Journal Current

(1) An Analysis of Course Requirements and Action Plans within Doctoral Curriculum Departments

Linda S. Behar
University of Florida

Abstract: There is a paucity of research concerning the knowledge base requirements for curriculum specialists enrolled in programs of professional preparation. However, curriculum specialists are frequently responsible for planning, implementing, and evaluating the curriculum. Understanding the relationship between the relevance of what is taught in higher education curriculum programs and school-based curriculum processes can be explored in part by assessing the relationship between course requirements in doctoral curriculum departments. The purpose of this study was to determine the degree of correspondence within course requirements among curriculum departments in the United States and to assess what steps are being taken to ensure that curriculum specialists are being trained to meet the challenges associated with increasingly diverse student populations. A summary of the course requirements in curriculum programs and an analysis of the thematic content of action plans that universities had written is reported. Overall, the findings suggest that there is little evidence to support the existence of a core of courses that characterize doctoral programs.

Citation: Behar, L. S. (1994). An analysis of course requirements and action plans within doctoral curriculum departments. Florida Journal of Educational Research, 34(1), 31-45.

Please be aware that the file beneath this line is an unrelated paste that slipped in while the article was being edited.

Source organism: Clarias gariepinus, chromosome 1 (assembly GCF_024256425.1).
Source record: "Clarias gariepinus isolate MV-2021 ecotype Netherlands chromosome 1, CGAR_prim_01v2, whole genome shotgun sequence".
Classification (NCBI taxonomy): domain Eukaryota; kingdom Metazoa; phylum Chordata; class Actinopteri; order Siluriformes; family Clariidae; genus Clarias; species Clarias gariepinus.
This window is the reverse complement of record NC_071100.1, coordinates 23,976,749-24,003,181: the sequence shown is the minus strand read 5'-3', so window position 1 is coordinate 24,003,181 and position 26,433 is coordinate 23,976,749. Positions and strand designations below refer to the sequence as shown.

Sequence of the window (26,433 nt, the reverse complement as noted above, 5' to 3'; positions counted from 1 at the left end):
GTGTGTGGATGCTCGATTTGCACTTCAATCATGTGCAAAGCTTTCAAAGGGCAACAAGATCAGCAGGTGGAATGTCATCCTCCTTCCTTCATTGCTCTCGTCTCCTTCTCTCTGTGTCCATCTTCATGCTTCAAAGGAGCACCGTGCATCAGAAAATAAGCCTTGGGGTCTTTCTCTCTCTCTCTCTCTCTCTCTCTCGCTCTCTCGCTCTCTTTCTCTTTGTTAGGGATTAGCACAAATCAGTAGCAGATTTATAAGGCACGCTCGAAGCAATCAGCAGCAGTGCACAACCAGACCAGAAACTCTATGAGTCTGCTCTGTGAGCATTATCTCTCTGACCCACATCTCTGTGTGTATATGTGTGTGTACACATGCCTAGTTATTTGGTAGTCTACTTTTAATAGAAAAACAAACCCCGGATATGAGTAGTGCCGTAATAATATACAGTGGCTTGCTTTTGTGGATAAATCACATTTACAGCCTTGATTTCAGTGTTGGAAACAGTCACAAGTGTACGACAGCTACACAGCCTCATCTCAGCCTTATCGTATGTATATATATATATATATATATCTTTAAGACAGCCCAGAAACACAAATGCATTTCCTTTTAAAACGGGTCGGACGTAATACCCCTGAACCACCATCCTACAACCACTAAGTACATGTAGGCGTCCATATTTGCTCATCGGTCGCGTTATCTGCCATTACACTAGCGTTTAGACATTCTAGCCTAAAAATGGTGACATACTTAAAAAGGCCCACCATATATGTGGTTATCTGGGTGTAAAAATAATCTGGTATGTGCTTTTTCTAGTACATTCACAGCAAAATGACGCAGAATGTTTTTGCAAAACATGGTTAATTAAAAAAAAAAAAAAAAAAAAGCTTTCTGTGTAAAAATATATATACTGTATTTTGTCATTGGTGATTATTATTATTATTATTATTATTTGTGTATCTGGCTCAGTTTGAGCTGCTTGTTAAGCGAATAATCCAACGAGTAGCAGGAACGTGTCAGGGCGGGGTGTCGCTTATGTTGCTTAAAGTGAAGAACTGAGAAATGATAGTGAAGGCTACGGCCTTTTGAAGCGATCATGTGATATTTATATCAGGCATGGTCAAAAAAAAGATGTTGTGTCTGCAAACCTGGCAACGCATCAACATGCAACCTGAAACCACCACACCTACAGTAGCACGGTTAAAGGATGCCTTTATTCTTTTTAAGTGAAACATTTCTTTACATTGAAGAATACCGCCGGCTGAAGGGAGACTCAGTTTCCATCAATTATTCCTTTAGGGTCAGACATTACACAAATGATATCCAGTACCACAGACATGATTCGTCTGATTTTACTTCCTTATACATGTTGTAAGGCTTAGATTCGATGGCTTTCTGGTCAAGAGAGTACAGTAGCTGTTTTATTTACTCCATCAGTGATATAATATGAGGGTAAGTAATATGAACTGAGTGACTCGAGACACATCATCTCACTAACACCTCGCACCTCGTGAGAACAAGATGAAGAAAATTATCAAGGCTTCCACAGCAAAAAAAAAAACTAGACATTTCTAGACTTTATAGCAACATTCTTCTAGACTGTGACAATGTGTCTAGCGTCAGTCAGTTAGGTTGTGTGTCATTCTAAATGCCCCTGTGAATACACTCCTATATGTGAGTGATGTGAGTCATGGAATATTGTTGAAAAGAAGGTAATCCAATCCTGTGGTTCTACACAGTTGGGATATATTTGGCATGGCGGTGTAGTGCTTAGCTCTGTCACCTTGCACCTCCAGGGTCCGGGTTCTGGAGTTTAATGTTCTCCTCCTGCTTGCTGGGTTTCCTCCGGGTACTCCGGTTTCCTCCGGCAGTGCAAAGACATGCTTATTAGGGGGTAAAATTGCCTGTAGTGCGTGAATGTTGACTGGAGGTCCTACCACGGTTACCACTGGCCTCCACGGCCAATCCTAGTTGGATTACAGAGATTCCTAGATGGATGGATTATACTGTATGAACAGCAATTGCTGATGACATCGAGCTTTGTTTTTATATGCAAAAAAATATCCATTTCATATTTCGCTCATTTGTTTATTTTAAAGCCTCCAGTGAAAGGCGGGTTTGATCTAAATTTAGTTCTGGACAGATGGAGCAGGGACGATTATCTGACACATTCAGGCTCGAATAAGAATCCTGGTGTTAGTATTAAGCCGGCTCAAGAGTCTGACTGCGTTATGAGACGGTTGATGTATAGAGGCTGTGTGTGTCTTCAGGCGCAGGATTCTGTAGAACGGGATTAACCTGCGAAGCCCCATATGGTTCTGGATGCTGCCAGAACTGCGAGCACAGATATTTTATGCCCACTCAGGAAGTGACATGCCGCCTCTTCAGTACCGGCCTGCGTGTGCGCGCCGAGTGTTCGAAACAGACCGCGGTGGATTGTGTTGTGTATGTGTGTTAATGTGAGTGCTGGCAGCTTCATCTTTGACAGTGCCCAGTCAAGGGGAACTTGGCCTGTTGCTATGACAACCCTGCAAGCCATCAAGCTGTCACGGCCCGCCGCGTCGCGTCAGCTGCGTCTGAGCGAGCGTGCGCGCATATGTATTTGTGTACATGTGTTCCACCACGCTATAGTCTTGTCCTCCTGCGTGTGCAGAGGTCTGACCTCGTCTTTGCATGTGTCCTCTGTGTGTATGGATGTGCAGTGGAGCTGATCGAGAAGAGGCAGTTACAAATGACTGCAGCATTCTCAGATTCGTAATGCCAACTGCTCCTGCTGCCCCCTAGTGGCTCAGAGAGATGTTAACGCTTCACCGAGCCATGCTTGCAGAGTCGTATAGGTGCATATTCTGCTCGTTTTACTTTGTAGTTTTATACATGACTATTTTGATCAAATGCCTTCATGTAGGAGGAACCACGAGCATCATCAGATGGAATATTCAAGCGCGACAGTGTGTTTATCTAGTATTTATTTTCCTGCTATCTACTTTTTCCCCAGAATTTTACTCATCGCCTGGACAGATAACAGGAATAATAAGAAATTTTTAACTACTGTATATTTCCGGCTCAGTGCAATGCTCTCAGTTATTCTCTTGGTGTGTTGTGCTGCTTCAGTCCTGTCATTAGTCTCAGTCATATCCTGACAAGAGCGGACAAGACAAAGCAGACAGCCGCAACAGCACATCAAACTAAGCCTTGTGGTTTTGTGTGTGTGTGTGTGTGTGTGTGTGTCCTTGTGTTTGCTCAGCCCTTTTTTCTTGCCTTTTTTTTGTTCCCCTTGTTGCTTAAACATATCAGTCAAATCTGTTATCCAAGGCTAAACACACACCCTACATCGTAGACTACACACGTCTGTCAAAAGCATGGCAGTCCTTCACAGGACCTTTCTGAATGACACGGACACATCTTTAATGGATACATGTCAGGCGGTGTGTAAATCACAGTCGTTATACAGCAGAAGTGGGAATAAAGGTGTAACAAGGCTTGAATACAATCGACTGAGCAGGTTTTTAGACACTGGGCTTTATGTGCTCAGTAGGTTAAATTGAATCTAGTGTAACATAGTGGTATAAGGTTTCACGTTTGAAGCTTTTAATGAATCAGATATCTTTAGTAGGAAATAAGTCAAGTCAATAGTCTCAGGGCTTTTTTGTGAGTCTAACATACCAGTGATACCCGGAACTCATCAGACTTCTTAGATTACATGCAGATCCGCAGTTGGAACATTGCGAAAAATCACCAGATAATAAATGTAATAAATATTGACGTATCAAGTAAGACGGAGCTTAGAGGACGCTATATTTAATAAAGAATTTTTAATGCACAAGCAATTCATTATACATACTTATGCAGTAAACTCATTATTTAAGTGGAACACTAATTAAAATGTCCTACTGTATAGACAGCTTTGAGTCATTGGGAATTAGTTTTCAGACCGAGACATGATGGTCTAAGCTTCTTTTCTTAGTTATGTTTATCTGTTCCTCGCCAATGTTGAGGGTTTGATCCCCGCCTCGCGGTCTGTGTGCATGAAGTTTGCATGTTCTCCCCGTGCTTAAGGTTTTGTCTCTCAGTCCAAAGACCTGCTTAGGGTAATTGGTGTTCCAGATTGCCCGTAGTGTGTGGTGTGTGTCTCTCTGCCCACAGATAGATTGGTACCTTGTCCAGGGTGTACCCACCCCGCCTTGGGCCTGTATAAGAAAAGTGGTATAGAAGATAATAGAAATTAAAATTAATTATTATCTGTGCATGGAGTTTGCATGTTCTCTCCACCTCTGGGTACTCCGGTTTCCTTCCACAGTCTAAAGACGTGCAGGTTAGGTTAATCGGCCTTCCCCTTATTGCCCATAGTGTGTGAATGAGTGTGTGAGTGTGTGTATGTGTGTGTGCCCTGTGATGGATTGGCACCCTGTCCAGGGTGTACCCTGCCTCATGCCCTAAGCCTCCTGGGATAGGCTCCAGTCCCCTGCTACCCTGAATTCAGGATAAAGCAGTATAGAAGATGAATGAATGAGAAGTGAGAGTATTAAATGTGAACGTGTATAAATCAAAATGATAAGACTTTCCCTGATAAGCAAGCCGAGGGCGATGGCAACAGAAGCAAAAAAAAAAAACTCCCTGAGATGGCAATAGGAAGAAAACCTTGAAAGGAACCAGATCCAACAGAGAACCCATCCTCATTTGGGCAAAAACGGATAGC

Download:  Behar.341.pdf (147 downloads)

(2) Grading on the Curve: An Oxymoron?

James K. Brewer
Florida State University

Abstract: This paper makes the case that grading on the curve is not grading, but quota setting, and is tantamount to having no standards, which are crucial to grading. Particular attention is given to the nonacademic reasons instructors give for curve grading while criticizing the use of theoretical distributions in assigning grades.

Citation: Brewer, J. K. (1994). Grading on the curve: an oxymoron? Florida Journal of Educational Research, 34(1), 46-50.

Download:  Brewer.341.pdf (131 downloads)

(3) “Action Zones” and Academic Performance in a Middle School Classroom

Godfrey Franklin
University of West Florida

Carol A. Lane
Escambia County School System

Abstract: The relationship between self-selection seating choice and academic performance in a classroom was investigated. Eight teachers and 161 pupils in a Florida middle school participated in the study. Results indicated that pupils who sat in the front of the classroom did better academically than those who sat in the middle. However, students who sat in the front of the classroom did not necessarily do better than those who sat in the back.

Citation: Franklin, G., & Lane, C. A. (1994). “Action zones” and academic performance in a middle school classroom. Florida Journal of Educational Research, 34(1), 5-13.

Download:  Franklin.341.pdf (142 downloads)

(4) The Elementary Mathematics/Science Specialist Program: Trying to Practice What We Preach!

Kathleen Kelly-Benjamin
Florida Institute of Technology

Abstract: Current literature in educational research emphasizes the benefits of instructional strategies such as hands-on exploration, cooperative learning, team projects, and constructivist activities. However, the adoption and/or effectiveness of these same methodologies in college courses is evidenced far less frequently. This article describes the professional growth experienced by both instructors and students participating in a graduate level program that embodied these recommended practices. The Elementary Mathematics/Science Specialist Program, established at the Florida Institute of Technology, answered the Department of Education Eisenhower Grant Program’s call for improving teachers opportunities for learning math and science. This paper reflects the developmental nature of the transitions experienced by the programs’ inStructors as they moved through the reflective teaching process.